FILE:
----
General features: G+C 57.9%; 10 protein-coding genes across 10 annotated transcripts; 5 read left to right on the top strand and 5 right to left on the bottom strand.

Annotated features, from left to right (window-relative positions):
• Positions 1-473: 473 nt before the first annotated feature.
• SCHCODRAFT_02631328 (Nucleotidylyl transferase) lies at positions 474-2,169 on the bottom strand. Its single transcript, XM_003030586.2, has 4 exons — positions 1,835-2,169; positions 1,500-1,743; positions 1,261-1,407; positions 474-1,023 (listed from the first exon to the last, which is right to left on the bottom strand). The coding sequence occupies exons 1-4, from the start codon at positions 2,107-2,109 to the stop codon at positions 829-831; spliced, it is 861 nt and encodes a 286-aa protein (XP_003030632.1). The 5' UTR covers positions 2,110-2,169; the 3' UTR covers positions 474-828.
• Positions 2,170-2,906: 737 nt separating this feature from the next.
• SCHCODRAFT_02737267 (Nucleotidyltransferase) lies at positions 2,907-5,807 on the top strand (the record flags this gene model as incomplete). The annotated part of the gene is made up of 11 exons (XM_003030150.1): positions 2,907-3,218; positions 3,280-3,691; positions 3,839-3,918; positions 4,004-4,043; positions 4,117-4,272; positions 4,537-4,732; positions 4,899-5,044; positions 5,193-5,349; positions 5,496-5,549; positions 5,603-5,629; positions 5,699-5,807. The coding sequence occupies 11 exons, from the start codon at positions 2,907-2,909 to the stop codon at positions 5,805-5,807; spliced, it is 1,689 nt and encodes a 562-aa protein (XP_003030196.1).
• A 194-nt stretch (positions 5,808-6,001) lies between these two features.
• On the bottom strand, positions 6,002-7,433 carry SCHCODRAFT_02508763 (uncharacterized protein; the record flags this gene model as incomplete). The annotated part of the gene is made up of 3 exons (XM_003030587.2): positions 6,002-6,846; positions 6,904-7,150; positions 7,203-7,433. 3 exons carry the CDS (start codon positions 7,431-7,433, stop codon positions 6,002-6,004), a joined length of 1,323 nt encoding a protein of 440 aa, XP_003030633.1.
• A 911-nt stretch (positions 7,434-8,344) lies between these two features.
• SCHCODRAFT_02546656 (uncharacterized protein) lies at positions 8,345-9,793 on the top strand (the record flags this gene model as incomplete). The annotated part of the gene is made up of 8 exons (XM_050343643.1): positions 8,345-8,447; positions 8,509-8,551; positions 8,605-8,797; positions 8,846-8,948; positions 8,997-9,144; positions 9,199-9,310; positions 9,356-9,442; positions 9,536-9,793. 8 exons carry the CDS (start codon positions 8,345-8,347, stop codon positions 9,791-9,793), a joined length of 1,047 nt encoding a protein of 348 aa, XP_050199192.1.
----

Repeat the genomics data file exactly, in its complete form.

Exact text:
General features: G+C 57.9%; 10 protein-coding genes across 10 annotated transcripts; 5 read left to right on the top strand and 5 right to left on the bottom strand.

Annotated features, from left to right (window-relative positions):
• Positions 1-473: 473 nt before the first annotated feature.
• SCHCODRAFT_02631328 (Nucleotidylyl transferase) lies at positions 474-2,169 on the bottom strand. Its single transcript, XM_003030586.2, has 4 exons — positions 1,835-2,169; positions 1,500-1,743; positions 1,261-1,407; positions 474-1,023 (listed from the first exon to the last, which is right to left on the bottom strand). The coding sequence occupies exons 1-4, from the start codon at positions 2,107-2,109 to the stop codon at positions 829-831; spliced, it is 861 nt and encodes a 286-aa protein (XP_003030632.1). The 5' UTR covers positions 2,110-2,169; the 3' UTR covers positions 474-828.
• Positions 2,170-2,906: 737 nt separating this feature from the next.
• SCHCODRAFT_02737267 (Nucleotidyltransferase) lies at positions 2,907-5,807 on the top strand (the record flags this gene model as incomplete). The annotated part of the gene is made up of 11 exons (XM_003030150.1): positions 2,907-3,218; positions 3,280-3,691; positions 3,839-3,918; positions 4,004-4,043; positions 4,117-4,272; positions 4,537-4,732; positions 4,899-5,044; positions 5,193-5,349; positions 5,496-5,549; positions 5,603-5,629; positions 5,699-5,807. The coding sequence occupies 11 exons, from the start codon at positions 2,907-2,909 to the stop codon at positions 5,805-5,807; spliced, it is 1,689 nt and encodes a 562-aa protein (XP_003030196.1).
• A 194-nt stretch (positions 5,808-6,001) lies between these two features.
• On the bottom strand, positions 6,002-7,433 carry SCHCODRAFT_02508763 (uncharacterized protein; the record flags this gene model as incomplete). The annotated part of the gene is made up of 3 exons (XM_003030587.2): positions 6,002-6,846; positions 6,904-7,150; positions 7,203-7,433. 3 exons carry the CDS (start codon positions 7,431-7,433, stop codon positions 6,002-6,004), a joined length of 1,323 nt encoding a protein of 440 aa, XP_003030633.1.
• A 911-nt stretch (positions 7,434-8,344) lies between these two features.
• SCHCODRAFT_02546656 (uncharacterized protein) lies at positions 8,345-9,793 on the top strand (the record flags this gene model as incomplete). The annotated part of the gene is made up of 8 exons (XM_050343643.1): positions 8,345-8,447; positions 8,509-8,551; positions 8,605-8,797; positions 8,846-8,948; positions 8,997-9,144; positions 9,199-9,310; positions 9,356-9,442; positions 9,536-9,793. 8 exons carry the CDS (start codon positions 8,345-8,347, stop codon positions 9,791-9,793), a joined length of 1,047 nt encoding a protein of 348 aa, XP_050199192.1.